How to Get Shy Students to Participate in Class

Learn how to get shy students to participate in class from education consultant Grace Dearborn in this Howcast video.

Transcript

How to get shy students to participate.

This kind of depends on why they're not participating. If it's that they're afraid that they might not have the correct answer, that's one thing. If they just have a fear of public speaking, that's another thing. But here are two ideas that might help.

This first idea is called "Over the Shoulder". So you pose a question to your class, and then instead of having them raise hands and or even calling on volunteers, you say, "Everybody right down a possible answer. Or draw something that represents a possible answer." And as your students are doing that, circulate around your room and look over the shoulder of Sally to see what she is writing or drawing. If you see that she has written a very interesting answer or the correct answer, then you bend down and you whisper in her ear and you say, "Sally. That is a fantastic answer. I really think that should be shared with the rest of the class."

So now she knows she has the correct answer, and might be less shy about sharing that answer with the class. If she has a fear of public speaking, that's OK, too. I'll talk her answer. I will read it to the class. I will give her the credit. The key is, I'm trying to get her to take that first step on to the escalator of participation. And sometimes a strategy like "Over the Shoulder" can be that first step.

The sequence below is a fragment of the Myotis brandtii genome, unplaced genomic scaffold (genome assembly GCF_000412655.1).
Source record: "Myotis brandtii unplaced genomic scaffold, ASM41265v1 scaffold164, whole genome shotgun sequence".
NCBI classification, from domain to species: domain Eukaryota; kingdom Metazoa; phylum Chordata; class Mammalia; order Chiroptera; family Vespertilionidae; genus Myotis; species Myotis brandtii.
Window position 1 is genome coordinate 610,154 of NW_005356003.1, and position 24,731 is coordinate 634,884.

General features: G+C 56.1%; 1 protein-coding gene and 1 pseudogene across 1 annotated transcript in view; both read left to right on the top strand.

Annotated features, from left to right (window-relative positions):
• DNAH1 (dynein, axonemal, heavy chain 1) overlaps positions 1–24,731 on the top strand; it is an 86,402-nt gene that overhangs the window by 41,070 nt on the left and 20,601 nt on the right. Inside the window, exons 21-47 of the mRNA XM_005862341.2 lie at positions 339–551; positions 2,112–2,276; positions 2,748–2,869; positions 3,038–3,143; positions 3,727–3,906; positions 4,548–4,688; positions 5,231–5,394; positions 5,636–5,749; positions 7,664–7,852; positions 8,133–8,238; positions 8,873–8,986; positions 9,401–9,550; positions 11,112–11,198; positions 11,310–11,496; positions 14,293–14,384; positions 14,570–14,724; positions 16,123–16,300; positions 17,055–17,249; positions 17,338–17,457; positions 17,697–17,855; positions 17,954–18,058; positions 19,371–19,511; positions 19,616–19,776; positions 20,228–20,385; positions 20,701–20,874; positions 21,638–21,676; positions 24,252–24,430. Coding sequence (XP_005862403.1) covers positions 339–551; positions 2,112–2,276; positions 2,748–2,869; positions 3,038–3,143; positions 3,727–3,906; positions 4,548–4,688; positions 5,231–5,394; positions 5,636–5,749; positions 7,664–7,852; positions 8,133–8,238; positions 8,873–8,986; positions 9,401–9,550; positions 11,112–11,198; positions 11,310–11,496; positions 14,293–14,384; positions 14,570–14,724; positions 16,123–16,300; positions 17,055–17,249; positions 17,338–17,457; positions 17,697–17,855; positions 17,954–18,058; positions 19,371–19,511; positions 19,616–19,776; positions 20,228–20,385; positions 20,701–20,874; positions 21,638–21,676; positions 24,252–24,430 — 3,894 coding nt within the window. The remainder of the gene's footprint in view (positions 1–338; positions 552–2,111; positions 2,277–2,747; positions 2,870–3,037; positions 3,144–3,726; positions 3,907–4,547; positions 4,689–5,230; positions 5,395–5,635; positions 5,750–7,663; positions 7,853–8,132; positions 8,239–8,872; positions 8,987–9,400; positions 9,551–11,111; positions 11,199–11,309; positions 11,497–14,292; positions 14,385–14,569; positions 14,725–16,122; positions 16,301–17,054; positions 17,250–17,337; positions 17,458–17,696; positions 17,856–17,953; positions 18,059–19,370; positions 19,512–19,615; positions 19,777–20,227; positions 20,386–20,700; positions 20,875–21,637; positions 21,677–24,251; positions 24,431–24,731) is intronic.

Another strategy you might try is something I call "All Raised Hands". This is when you pose a question to your class and you say, "Everybody has to raise their hand. Now if you know the answer, I want your hand straight up, elbow locked. If you think you know the answer, or you have a partial answer or something interesting you want to contribute, give me an ell, or a right angle. And if you have no idea what the answer is, thumb to the head." Now, no matter how shy a particular student might be, they can still pick a hand position that represents what they feel like they could contribute to the answer to that question.

If Sally, who is my shy student, has her hand straight up, then I can call on her knowing that she feels confident she has the correct answer. If she has her thumb to the head then I won't call on her, because I know she feels like she doesn't have the correct answer.

Those are two ideas about helping a shy student participate more in class.

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